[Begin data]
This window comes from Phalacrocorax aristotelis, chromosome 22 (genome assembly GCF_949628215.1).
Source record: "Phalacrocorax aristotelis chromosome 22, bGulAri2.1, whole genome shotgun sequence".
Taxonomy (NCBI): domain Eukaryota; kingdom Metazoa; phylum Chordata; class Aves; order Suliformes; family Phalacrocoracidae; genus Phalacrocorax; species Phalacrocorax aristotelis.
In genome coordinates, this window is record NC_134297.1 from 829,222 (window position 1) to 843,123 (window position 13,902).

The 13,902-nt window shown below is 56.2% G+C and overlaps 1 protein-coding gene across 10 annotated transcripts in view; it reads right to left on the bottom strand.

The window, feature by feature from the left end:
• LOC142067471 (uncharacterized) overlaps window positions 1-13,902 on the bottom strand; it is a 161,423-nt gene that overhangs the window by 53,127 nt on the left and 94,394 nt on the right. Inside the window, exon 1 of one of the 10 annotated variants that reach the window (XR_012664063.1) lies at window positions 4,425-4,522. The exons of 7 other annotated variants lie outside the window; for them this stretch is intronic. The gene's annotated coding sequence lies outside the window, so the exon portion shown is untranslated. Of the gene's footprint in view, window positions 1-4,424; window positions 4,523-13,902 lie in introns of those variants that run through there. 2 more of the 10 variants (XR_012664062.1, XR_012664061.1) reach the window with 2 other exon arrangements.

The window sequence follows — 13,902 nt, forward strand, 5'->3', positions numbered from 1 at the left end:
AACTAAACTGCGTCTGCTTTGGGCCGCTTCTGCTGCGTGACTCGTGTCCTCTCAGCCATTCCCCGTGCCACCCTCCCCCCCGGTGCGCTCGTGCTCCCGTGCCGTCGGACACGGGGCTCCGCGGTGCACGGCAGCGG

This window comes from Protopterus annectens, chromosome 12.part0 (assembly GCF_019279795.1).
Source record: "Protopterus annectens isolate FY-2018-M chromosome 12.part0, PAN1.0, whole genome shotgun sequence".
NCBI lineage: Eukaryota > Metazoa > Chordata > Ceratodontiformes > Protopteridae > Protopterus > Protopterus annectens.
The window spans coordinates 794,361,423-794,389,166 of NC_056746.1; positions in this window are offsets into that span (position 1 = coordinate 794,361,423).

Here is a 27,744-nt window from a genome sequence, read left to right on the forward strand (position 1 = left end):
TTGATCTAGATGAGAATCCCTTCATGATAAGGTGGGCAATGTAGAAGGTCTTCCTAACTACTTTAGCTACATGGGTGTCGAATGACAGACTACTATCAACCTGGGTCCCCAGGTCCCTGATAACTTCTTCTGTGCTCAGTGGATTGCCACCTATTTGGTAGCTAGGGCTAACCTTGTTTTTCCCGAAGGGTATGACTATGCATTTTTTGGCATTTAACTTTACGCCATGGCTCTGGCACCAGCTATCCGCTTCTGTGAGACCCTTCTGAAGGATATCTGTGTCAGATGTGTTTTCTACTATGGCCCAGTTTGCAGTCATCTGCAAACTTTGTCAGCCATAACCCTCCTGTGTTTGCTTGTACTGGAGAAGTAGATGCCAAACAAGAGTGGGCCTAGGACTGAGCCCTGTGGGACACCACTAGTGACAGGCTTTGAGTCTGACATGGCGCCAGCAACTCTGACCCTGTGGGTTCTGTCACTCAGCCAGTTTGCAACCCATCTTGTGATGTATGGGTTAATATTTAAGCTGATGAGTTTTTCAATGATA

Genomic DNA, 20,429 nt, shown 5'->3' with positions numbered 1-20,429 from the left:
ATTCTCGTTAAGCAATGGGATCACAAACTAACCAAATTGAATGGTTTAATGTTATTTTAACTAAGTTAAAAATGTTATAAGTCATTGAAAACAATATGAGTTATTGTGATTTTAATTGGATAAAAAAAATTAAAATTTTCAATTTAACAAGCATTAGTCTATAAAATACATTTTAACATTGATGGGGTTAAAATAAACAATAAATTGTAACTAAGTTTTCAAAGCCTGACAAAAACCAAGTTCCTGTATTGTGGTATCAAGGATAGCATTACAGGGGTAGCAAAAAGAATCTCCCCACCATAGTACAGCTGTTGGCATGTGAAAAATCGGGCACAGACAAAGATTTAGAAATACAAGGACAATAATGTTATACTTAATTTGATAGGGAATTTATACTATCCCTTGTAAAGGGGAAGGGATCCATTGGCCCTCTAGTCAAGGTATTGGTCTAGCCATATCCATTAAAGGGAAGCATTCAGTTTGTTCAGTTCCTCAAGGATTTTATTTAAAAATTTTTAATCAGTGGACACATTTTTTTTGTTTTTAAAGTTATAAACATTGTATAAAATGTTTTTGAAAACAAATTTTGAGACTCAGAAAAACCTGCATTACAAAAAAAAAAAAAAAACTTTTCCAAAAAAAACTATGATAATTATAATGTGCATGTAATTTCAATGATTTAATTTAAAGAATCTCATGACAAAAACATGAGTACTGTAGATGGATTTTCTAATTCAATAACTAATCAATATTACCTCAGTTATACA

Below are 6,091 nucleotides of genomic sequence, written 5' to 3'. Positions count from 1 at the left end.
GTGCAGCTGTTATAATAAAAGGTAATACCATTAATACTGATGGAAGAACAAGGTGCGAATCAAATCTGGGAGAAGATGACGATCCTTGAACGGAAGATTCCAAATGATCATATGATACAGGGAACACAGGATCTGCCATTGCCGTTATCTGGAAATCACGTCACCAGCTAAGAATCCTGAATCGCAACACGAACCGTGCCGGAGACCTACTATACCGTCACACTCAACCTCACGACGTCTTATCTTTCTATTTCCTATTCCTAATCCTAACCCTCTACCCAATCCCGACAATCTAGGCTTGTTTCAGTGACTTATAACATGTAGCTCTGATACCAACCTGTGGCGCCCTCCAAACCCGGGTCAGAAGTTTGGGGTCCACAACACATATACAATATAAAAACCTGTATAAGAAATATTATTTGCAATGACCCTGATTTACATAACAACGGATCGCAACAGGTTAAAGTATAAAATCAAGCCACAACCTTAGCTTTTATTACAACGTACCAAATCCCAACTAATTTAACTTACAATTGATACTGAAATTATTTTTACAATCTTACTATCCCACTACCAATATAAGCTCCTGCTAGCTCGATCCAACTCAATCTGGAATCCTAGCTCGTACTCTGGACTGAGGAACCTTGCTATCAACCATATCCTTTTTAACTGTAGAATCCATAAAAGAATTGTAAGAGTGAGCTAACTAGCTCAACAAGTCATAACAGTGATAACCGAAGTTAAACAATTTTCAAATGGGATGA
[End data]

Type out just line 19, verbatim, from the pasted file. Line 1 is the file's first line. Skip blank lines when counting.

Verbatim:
GTGCAGCTGTTATAATAAAAGGTAATACCATTAATACTGATGGAAGAACAAGGTGCGAATCAAATCTGGGAGAAGATGACGATCCTTGAACGGAAGATTCCAAATGATCATATGATACAGGGAACACAGGATCTGCCATTGCCGTTATCTGGAAATCACGTCACCAGCTAAGAATCCTGAATCGCAACACGAACCGTGCCGGAGACCTACTATACCGTCACACTCAACCTCACGACGTCTTATCTTTCTATTTCCTATTCCTAATCCTAACCCTCTACCCAATCCCGACAATCTAGGCTTGTTTCAGTGACTTATAACATGTAGCTCTGATACCAACCTGTGGCGCCCTCCAAACCCGGGTCAGAAGTTTGGGGTCCACAACACATATACAATATAAAAACCTGTATAAGAAATATTATTTGCAATGACCCTGATTTACATAACAACGGATCGCAACAGGTTAAAGTATAAAATCAAGCCACAACCTTAGCTTTTATTACAACGTACCAAATCCCAACTAATTTAACTTACAATTGATACTGAAATTATTTTTACAATCTTACTATCCCACTACCAATATAAGCTCCTGCTAGCTCGATCCAACTCAATCTGGAATCCTAGCTCGTACTCTGGACTGAGGAACCTTGCTATCAACCATATCCTTTTTAACTGTAGAATCCATAAAAGAATTGTAAGAGTGAGCTAACTAGCTCAACAAGTCATAACAGTGATAACCGAAGTTAAACAATTTTCAAATGGGATGA